Last night I started and finished Princess Ben by Catherine Gilbert Murdock. This was definitely a different twist on a few old stories. Princess Ben is the niece of the king, who has no other heirs. When the King, his brother (Ben's father) and Ben's mother are killed while on a pilgrimage, Ben is taken over as Queen Sofia's pet project.
The story is told as an autobiography from a mature, adult-Ben perspective. Because of this, the narration voice is able to provide some analysis of Ben's actions and motives which provides the reader with appropriate depth - or shallowness - of Ben's actions. This is critical to making the story anything interesting or providing any tension, because the child-Ben is a shallow, food-obsessed, graceless girl who delights in succeeding at any resistance to Queen Sofia's attempts to polish her into a princess.
In her own description of herself, Princess Ben is a fat pig. In today's parlance, one might say that she has an "eating disorder" due to Queen Sofia's heartlessness, but the narrator makes it plain that Ben's overeating habits (problems) pre-date her parents' deaths. They also provide some of the redemption later on in the book, when Ben's attentions turn to a completely different set of obsessions.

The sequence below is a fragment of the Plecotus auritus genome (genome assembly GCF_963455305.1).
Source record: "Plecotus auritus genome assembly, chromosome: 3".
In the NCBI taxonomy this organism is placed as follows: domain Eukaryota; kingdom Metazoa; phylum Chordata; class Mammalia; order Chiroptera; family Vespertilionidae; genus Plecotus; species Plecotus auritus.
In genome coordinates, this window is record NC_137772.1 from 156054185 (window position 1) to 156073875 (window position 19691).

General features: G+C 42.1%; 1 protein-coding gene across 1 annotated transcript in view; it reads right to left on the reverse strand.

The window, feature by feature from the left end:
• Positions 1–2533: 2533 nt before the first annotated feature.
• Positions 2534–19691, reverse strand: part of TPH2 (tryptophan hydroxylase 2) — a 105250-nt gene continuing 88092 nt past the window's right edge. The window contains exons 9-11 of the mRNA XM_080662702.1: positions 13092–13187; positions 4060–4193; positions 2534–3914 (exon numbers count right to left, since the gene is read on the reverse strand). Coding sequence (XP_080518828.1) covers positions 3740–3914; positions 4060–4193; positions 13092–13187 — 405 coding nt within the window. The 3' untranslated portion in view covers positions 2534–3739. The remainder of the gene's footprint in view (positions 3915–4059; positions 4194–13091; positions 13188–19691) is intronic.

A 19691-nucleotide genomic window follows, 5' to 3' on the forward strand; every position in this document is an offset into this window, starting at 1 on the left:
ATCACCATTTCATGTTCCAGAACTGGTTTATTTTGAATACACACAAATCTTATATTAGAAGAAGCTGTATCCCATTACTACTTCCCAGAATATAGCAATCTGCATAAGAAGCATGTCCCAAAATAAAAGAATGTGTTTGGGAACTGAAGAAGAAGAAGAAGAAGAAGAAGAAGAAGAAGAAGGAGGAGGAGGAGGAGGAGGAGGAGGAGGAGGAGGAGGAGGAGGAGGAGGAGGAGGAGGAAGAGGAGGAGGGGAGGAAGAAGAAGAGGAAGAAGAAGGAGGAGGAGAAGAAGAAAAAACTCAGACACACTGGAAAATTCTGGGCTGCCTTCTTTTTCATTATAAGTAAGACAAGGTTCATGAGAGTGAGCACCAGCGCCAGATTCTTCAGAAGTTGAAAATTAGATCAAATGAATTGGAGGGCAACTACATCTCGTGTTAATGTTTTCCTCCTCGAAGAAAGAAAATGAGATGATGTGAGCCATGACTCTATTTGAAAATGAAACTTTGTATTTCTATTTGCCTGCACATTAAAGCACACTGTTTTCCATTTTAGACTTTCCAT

You see, in the depths of her (redeemably non-stereotypical) exile in her Queen Aunt's castle tower, Ben discovers that she has magical powers. She discovers the secret passageways around the castle, and finds a tower with a spellbook in it that begins to teach her how to use her powers. In authorial brilliance, Murdock does not
explain the powers of the tower and its contents. Like children (and like Ben) we the readers are forced to accept that the tower's contents simply are
what they please.
The love/hate relationship with the next kingdom over the mountain gets old quickly. The plot devices with which Murdock moves Ben to the locations needed for interaction with the "enemy" are rather aged, though her particular flourishes on them are amusing and speedy. I'm too jaded to enjoy the "invading each other's dreams" plot filler at this point, so I must admit that I barely skimmed over the brief dream interludes.
The various foreign personalities are unfortunately limited by page size, so remain far flatter than one might prefer as an adult reader. Murdock does provide a strong nod towards the feminist fantasy crowd with a strong-but-brief rant by Princess Ben regarding how much work
becoming an accomplished princess can be.
I will be interested to hear what my niece thinks of this book when I send it to her.